Edgar:  It meant I could stay focused on developing Spriter without the need to worry about additional sources of income, but it also meant more attention from the game making community in general, which has been growing ever since. We achieved this by posting everywhere we could think of, and the demand for such a tool got developers excited enough to pass along the word.


Oliver:  What made you decide to use kickstarter? Had you considered anything else first?
Edgar:  Seeing the monumental success of Double Fine Adventure pushed us over the edge. We knew how useful Spriter would be to the game community and Kickstarter was the way to be able to get them that tool sooner rather than later. We couldn’t be happier about how it worked out.


Oliver:  How has using other peoples tools helped you in creating your own? What did you learn from them?
Edgar:  Surely most tools do many things right, but it was what they were not doing that was most instructive for Spriter. Spriter doesn’t seem too different from other animation tools on the surface, but its faster to learn, easier to use, and does things specifically for game making that no other tool on the market does.  


Oliver:  Is it important to first work for someone else in the game/software development indusrty before starting your own project full time, or does it not matter?

Edgar:  Mike learned a lot and made many connections in the professional game industry..both of these things have been very useful for us, but in the case of making a tool like Spriter what’s really important is an obsession for highly useful and useable tools and the ability to make them work. I’d say Spriter is lucky to have the benefit of our two different backgrounds.


Oliver:  Do either of you have formal educational backgrounds in animation/programming.

Edgar:  Mike is a self taught artist who ended up guest teaching graphic design at a local college before pursuing his successful career as a game artist where he continues to learn and grow. I have a similar self-taught history… we both have an obsessive drive to become continually better at what we love to do.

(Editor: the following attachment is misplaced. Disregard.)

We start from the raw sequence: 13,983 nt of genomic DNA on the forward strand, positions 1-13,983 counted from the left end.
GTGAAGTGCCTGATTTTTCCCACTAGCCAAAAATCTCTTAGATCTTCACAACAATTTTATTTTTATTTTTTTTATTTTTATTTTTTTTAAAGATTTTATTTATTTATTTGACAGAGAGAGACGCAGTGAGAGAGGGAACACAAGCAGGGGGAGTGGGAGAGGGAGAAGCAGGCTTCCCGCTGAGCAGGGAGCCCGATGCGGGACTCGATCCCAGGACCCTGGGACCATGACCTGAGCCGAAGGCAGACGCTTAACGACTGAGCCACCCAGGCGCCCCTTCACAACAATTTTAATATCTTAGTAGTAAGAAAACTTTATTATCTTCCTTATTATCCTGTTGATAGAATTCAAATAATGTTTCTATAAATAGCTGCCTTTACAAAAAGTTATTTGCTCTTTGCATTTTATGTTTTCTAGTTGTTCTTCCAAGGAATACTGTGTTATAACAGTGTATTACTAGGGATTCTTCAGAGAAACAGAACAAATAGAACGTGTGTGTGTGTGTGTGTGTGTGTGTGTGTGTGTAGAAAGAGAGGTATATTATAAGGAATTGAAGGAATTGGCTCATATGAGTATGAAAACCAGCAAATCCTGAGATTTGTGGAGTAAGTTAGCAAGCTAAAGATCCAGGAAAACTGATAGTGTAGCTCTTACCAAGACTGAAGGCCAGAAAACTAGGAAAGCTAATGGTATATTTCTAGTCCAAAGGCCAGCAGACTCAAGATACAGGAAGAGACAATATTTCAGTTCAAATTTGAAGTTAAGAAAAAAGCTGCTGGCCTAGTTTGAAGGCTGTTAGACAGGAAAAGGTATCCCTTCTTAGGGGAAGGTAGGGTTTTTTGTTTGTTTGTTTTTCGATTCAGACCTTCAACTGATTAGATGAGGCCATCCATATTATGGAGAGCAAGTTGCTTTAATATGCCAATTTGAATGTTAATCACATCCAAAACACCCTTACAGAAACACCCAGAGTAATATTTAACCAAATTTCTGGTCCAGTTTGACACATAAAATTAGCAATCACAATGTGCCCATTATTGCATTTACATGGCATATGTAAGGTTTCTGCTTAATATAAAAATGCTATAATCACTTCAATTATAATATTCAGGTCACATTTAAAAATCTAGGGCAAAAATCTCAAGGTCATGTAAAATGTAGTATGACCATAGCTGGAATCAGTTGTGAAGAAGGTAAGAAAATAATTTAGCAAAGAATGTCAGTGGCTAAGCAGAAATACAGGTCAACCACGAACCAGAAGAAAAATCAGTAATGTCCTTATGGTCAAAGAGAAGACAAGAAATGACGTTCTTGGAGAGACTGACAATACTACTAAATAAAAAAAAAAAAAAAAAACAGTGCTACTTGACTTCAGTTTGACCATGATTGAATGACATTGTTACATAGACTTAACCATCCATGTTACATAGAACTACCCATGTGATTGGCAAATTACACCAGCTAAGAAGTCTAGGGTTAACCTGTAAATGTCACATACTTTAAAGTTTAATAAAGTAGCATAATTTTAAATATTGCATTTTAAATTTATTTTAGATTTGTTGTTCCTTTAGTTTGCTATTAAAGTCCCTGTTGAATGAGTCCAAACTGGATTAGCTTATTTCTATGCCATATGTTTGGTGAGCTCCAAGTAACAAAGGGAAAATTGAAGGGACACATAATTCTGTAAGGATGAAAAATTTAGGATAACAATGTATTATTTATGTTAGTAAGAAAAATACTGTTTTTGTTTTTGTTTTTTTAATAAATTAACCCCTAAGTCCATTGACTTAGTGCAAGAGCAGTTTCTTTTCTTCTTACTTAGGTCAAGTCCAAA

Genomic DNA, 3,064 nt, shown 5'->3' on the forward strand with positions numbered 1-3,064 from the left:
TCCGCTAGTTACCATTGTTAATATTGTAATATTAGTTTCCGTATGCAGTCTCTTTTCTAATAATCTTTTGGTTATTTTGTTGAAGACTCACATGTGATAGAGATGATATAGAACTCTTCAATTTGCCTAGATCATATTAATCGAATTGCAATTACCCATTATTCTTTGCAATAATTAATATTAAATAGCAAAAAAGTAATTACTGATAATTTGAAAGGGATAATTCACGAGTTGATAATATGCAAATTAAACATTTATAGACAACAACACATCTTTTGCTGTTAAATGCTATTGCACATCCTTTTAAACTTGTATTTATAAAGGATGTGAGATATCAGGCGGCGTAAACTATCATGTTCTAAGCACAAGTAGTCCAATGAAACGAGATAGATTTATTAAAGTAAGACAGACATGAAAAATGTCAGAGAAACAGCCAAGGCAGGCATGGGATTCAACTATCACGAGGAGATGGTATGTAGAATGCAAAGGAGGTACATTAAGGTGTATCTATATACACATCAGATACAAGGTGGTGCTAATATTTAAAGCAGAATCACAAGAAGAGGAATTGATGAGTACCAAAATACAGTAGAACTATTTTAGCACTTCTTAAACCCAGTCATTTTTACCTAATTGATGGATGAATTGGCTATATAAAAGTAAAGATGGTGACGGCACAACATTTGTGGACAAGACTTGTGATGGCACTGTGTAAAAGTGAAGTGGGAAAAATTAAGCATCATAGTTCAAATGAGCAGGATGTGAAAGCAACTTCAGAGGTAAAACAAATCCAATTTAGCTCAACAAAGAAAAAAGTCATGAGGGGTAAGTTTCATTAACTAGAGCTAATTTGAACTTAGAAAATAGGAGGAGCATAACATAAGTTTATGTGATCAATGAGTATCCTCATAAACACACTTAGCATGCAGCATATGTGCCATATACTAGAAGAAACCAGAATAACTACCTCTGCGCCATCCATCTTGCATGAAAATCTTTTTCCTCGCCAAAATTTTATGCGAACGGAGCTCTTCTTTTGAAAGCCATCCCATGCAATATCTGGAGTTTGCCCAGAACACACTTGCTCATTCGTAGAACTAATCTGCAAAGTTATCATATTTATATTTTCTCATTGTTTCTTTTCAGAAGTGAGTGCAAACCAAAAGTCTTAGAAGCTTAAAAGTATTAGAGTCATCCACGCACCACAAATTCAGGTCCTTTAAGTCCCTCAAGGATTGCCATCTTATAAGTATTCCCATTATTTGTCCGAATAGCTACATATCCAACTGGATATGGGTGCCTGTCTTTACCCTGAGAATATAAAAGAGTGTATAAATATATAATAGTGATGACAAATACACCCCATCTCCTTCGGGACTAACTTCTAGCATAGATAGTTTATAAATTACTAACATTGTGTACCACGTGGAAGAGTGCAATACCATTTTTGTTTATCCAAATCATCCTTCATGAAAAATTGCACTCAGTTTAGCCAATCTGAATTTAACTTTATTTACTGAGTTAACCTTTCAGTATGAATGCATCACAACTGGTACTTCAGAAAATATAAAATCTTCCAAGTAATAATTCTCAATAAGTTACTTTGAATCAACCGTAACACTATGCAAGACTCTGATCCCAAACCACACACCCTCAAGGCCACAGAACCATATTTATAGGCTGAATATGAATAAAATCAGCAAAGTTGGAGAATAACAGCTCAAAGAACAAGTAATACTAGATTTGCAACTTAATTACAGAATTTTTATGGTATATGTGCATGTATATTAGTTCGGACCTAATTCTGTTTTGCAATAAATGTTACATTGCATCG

Oliver:  You mentioned that it is possible to use Spriter for PC, Mac, PS3, XBOX360, Wii, Android, iOS, and Flash, how realistic is this and is this something that you are actively targeting?

Edgar:  The Spriter editor itself will run on Windows, Mac, and Linux, beginning with the next beta version scheduled for later this month(the current beta is Windows only). The actual animations and game data people will create with Spriter could run on nearly anything that can read XML and display images, we’ve even loaded Spriter into an HTML5/javascript web page using a proof of concept plugin for Scirra Construct 2. Even at this very early stage, with the data format not finalized there are around 14 implementations(as diverse as XNA to GameMaker) to load and recreate Spriter animations in different game authoring systems for many diverse platforms, including PC, XBOX360, Android, iOS, and Flash.This was just basic animation playback, but it was all accomplished during the last 2 to 3 weeks of the Kickstarter, by publishing the beta format, and asking developers to have a try at it. Most developers reported taking between 2 to 5 days to implement. Later this month, when we release the beta, we are also releasing the final version of the format, which will allow developers to begin full support of Spriter, including features that aren’t yet completed.